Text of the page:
Divorce Mediation finds creative ways to share assets and resolve the conflict for a separating couple. It is a process with steps, specific techniques and tools. It consists of a series of sessions with a mediator to come to an agreement on all issues pertaining to a couple’s separation. The final goal is to establish an agreement that the ex-couple can leave with and abide by.

A lawyer will make the agreement into a Separation Agreement, or contract to be signed and bonded, and it may include the applicable: assets and debt, bank accounts, credit cards, credit lines and loans, spousal support, child support, parenting plan, gifts before marriage, inheritance, and pensions.

What is Family Mediation?

Family Mediation is a practical, affordable and confidential process to address conflicts within a family and to resolve their differences with the help of a neutral mediator. Family conflicts most often arise where there is significant change – blended families form, an aging parent needs to move to a residential facility, an issue in the family business, or a teenager has been acting out.

In a neutral and private setting, Family Mediation provides a forum for addressing the subtle and personal issues that often block problem solving. The family can resolve their disagreements while preserving their dignity and future family dynamic.

What is Couples Mediation?

Couples Mediation is a short-term process designed to identify concerns and meet needs to reach agreements that address the problem at hand. It is a problem-solving approach for resolving disputes and underlying conflicts that will lead to regained friendship and trust in the relationship. It is not marriage counseling or couples therapy.

In Couples Mediation, we do not spend a lot of time going back to the history or the roots of the conflict. Mediation is not positive re-enforcement (although there is nothing wrong with that). By openly discussing the conflict, expectations, and how to manage the conflict, the couple will have better communication. The couple will grow in communication skills that will lead them to regain a strong relationship and friendship.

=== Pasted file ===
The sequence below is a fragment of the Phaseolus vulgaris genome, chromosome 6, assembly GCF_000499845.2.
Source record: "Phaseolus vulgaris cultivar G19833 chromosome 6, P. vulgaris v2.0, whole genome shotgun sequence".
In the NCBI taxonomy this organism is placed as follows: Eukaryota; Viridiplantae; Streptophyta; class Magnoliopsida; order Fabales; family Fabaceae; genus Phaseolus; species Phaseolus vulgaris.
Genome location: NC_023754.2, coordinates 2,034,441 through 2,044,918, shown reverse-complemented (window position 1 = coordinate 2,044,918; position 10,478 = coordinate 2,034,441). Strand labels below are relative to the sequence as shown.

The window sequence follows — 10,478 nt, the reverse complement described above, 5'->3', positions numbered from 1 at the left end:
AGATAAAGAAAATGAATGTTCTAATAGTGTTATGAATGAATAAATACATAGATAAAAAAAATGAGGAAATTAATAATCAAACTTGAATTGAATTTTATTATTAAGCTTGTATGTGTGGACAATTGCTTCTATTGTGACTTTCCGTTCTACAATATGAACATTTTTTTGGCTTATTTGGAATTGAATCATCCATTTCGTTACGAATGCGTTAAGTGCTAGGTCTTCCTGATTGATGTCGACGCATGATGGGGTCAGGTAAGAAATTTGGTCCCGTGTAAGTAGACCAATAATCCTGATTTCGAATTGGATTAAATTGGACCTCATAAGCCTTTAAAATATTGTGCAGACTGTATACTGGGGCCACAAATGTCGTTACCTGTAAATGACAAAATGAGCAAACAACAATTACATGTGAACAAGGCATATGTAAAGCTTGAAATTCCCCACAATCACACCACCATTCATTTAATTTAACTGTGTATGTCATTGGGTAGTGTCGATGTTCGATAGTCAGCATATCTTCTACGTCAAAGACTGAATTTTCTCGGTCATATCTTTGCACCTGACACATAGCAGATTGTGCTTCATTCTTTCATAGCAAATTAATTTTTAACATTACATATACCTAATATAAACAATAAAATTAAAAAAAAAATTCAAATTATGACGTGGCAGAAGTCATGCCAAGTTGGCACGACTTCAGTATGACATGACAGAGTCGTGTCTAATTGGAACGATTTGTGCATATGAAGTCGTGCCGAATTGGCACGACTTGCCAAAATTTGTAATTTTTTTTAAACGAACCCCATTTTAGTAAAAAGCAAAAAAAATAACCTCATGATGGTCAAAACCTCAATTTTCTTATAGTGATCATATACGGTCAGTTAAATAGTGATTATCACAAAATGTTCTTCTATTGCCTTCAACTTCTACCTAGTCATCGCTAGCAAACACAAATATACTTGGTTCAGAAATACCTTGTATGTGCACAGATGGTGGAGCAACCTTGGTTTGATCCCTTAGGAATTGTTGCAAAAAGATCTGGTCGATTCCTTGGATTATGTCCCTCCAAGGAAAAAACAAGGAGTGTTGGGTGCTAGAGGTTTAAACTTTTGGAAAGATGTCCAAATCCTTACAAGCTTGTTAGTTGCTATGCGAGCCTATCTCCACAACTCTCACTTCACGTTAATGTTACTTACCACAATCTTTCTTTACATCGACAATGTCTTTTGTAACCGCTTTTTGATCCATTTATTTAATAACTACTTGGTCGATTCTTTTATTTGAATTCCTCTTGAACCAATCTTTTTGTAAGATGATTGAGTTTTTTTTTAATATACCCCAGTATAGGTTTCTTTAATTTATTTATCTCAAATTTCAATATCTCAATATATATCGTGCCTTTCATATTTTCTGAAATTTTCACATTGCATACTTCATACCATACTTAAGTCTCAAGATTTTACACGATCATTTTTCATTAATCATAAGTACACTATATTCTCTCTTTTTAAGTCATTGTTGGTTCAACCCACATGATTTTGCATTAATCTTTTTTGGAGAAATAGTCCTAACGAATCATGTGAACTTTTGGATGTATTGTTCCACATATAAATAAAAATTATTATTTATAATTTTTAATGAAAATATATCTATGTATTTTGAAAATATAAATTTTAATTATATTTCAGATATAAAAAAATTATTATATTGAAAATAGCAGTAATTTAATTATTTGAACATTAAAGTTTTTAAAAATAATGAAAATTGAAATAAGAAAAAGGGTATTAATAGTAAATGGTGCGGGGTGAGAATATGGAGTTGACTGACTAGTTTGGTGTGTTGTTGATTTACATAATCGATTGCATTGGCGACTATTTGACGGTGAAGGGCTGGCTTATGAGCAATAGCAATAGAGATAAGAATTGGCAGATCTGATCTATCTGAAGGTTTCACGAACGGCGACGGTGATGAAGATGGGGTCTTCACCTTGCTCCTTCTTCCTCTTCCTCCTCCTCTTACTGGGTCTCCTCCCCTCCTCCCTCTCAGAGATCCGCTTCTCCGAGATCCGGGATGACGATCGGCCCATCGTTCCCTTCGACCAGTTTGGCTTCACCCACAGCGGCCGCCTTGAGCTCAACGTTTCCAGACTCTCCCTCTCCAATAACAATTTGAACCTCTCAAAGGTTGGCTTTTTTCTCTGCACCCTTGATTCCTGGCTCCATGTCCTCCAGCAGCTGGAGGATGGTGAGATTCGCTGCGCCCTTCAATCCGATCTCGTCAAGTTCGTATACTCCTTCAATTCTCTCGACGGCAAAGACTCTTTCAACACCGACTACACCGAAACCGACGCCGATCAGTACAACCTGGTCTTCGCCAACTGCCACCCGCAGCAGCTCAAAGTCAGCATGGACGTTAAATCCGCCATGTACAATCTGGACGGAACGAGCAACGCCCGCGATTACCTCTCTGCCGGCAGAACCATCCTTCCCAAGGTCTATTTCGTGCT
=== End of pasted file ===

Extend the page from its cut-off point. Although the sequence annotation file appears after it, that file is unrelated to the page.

What Are Perpetual Problems vs. Solvable Problems?

Perpetual problems are:

  • Aggression in couples
  • Permanent symptoms in kids
  • Depression
  • Loneliness
  • Sexual issues

In general, perpetual problems are related to needs and stages of life, and cannot be satisfied by the relationship, regardless of who’s at fault. More than likely it is nobody’s fault, and in couple’s mediation we do not focus on labeling one person, but rather we focus on finding a common and positive way to deal with the perpetual problem. Call me to set up an interview and we can discuss this in detail.

Solvable problems are:

  • Career expectations and educational provisions
  • Joint incomes and expenses
  • Separate and/or jointly-owned property, inheritances, wills
  • Support
  • Financial obligations
  • Relationship with children
  • Involvement of ex partners
  • Dissolution of relationship

Solvable problems are problems that reveal a different belief system, and different needs, generated by history, cultural influence and circumstances, that if left untreated will end up as perpetual problems.

What is the Adversarial Court Process?

The adversarial process works well for other areas of law but it is not well-suited for resolving family matters. It is confrontational, slow, stressful, and expensive. Each person hires a lawyer or is self-represented. A lawyer can’t meet with both people, as that is considered a conflict of interest.